Supply chain challenges are nothing new, but they are newly in the spotlight as massive consumer delays and shortages affect the shopping public. Impacted by everything from container shortages to port congestion to loss of labor and COVID-related shutdowns, supply chains everywhere are facing disruptions exacerbated by the bullwhip effect: the amplified response to atypical demand that creates ripples throughout the chain.
The Bullwhip Effect
Many brands were out of stock and out of luck during the 2020 holiday season. In order to prevent lost sales opportunities again this year, many companies placed bigger orders with manufacturers, setting the bullwhip effect in motion and producing an incredible volume of goods that are now sitting on the water, stuck in a bottleneck of container vessels waiting more than 14 days to enter the Long Beach and Los Angeles ports — approximately the same amount of time it takes the fastest carriers to cross the Pacific.
Once goods make it off a ship, the next slowdown comes as dozens of entities with conflicts of their own work to accommodate their quick transport. Trucking and drayage from the port is complicated by varying operating hours, load capacities and labor constraints. Warehouses, particularly those outside major port cities like Los Angeles, are running out of space, further impeding brands that just want to deliver their products to consumers — and generate revenues — in time for the holidays.
There is no quick fix for the supply chain snarls facing brands, and the problems won’t miraculously resolve on December 31. There are, however, three things brands can do now to soften the bullwhip effect at various stages, setting themselves up for a less disruptive 2022.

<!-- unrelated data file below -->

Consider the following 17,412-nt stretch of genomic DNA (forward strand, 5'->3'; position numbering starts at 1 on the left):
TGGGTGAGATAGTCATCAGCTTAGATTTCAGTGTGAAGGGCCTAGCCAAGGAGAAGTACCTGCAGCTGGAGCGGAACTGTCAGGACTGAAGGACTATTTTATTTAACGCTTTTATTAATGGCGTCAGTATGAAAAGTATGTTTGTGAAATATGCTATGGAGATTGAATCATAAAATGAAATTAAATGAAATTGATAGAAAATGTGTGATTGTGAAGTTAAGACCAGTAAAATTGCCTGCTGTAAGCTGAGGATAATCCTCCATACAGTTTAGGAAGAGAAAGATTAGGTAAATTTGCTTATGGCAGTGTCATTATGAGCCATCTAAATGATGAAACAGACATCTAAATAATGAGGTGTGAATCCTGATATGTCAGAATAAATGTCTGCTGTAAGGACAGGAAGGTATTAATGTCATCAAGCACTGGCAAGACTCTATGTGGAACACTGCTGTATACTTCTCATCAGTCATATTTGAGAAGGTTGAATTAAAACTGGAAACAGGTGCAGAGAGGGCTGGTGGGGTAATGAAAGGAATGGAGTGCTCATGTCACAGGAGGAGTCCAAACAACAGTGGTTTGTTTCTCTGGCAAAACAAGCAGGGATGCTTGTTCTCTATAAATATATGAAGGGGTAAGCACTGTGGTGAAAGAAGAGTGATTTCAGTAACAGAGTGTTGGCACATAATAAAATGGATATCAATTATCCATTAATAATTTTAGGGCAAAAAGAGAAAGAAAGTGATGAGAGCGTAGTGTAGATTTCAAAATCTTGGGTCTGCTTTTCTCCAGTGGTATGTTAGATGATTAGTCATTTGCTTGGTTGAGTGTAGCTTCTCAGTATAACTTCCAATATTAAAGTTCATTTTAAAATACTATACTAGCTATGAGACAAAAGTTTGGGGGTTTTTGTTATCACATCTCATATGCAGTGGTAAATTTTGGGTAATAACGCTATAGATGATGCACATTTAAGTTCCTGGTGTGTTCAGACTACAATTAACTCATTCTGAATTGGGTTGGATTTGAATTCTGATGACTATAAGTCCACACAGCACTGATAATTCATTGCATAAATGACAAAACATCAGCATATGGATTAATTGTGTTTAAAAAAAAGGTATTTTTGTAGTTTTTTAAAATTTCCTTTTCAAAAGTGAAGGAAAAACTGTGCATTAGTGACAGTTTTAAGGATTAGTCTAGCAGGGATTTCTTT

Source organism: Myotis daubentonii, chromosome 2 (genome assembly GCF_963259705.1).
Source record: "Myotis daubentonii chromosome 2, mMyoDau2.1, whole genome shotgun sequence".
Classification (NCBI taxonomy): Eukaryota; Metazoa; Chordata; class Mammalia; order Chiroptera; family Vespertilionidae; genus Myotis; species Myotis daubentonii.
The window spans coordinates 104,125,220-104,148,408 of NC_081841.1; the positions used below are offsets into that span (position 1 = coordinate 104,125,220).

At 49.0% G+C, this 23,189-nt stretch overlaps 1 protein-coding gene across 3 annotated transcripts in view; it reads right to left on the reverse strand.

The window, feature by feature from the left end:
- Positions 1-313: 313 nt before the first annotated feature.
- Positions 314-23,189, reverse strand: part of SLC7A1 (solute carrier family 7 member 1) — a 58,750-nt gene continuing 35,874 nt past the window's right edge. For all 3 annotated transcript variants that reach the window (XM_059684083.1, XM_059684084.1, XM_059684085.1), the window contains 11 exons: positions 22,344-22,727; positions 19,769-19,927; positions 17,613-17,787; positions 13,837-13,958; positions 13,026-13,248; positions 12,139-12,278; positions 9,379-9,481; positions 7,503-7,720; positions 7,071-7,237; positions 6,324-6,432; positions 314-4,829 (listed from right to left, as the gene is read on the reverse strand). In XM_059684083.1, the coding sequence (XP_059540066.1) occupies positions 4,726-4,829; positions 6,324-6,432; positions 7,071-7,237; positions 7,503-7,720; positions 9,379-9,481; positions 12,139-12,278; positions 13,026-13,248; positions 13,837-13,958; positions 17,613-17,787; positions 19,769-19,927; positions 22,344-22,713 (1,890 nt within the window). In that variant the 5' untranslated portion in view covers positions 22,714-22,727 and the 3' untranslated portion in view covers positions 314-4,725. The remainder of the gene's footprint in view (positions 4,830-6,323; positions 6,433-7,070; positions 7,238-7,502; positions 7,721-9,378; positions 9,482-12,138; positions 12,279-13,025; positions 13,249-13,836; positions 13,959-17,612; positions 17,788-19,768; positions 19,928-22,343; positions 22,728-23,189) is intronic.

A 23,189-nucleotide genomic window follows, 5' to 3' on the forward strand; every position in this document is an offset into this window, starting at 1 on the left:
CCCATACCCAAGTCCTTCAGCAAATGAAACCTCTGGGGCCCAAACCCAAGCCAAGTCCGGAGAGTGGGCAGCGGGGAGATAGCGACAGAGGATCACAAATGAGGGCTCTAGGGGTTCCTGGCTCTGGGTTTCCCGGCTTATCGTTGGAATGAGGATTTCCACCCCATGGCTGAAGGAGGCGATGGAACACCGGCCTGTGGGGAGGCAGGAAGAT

1. Diversify channels to sidestep disruptions.
Diversification can begin as early in the chain as manufacturing. Companies like Samsung, Nintendo and GoPro have all shifted reliance away from factories in China in moves to make their supply chains more resilient. Brands can also choose to reduce the amount of prep like packaging and labeling performed at the point of origin, ultimately reducing lead time ahead of shipment.
It’s not possible for many brands to completely avoid China as a manufacturing location, and when that’s the case, consider moving one step further down the supply chain funnel, diversifying destination ports. Across the country, alternative ports are open and have the immediate capacity to receive goods. Some, like the Port of Savannah, are even working to create additional capacity to alleviate the current crunch.
2. Consolidate to optimize transportation time.
Brands that are able to optimally consolidate goods at the point of origin and enable less-than-container-load (LCL) capabilities will typically see faster freight times than those that don’t. Consolidated shipments are less often subject to demurrage, detention and other delays, and are less sensitive to chassis shortages.